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    Accessing the fake URL leads users to the phishing page where they are asked to enter their user names and passwords. Upon entering these, they are redirected to another page wherein they are asked to enter their PACs—unique system-generated six-digit authentication code numbers. After entering their PACs, the phishing site notifies users that they can now access their accounts. However, these tactics are all just a ruse so that the cybercriminals behind this phishing attack can steal the customers online banking credentials.

    In an effort to warn the bank’s clients, TrendLabs’ regional partners in Asia/Pacific have informed the organization’s administrators.

    Trend Micro™ Smart Protection Network™ already protects product users from this particular threat by preventing access to the phishing site via the Web reputation service.

    Posted in Mobile | 1 TrackBack »

    TrendLabs recently spotted a new phishing site spoofing CenturyLink’s secure login page from one of its anti-phishing resources.

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    CenturyLink, created by the merger of CenturyTel and Embarq on July 1, 2009, is a leading provider of high-quality voice, broadband, and video services through its advanced communication networks to consumers and businesses in 33 states in the United States. It is the currently the fourth largest local exchange telephone company in the United States in terms of access lines. It has more than 7 million access lines in service and more than 2 million high-speed Internet connections as well as its own 100 percent digital network, Centrex, ISDN, and advanced intelligent network.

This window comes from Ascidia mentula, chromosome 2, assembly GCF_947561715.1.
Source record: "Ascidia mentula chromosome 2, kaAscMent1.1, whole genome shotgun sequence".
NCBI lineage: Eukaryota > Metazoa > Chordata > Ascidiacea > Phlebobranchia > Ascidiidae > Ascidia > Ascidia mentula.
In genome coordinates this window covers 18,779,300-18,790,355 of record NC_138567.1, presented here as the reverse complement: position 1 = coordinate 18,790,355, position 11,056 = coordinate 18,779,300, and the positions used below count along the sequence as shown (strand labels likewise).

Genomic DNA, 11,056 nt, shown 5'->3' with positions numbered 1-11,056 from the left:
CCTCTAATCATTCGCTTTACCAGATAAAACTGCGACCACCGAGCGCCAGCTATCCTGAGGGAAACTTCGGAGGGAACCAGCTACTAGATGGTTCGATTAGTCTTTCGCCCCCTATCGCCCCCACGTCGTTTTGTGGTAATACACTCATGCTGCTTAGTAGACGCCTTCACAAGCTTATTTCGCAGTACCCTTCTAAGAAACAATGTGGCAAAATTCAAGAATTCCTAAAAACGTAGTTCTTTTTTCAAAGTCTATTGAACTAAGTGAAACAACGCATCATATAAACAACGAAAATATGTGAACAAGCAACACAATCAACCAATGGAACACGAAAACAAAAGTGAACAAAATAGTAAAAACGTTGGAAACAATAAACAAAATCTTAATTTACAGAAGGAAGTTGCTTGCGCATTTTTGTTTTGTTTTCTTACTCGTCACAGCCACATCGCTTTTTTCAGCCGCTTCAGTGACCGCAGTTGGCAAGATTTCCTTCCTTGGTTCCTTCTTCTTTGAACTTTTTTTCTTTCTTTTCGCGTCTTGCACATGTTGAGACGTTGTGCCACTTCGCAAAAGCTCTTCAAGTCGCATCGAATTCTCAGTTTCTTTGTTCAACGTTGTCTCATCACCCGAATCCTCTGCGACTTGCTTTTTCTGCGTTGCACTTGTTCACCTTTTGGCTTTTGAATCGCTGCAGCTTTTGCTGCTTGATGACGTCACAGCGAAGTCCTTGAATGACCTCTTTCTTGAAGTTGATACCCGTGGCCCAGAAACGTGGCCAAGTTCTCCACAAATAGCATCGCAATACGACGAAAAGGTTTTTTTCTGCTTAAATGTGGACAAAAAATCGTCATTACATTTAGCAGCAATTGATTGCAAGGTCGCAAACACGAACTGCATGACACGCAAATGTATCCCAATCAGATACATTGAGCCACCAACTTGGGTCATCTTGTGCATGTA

Even though CyberLink’s real secure login page looks very similar to the spoofed one, there are still at least three major differences. First, the URL of the real login page is begins with one of the first marks of a secure login page (https), followed by the company name, unlike the spoofed one, http://www.{BLOCKED}, which begins with http, followed by a suspicious-looking domain name before the company’s own name.

    Next, a secure login page always has a padlock icon on the lower-right portion of the page while the fake page only has an exclamation point, indicating that something is wrong.

    Finally, look at the lower-left portion of the spoofed page, though it is marked as “Done,” it clearly contains errors, as evidenced again by the exclamation point.

    Users who unknowingly end up in the malicious site and enter their credentials are at risk of losing critical personal credentials or maybe even their identities, as clicking the Log In button sends the user data to the cybercriminals behind this attack. As of this writing, however, the phishing page is no longer active.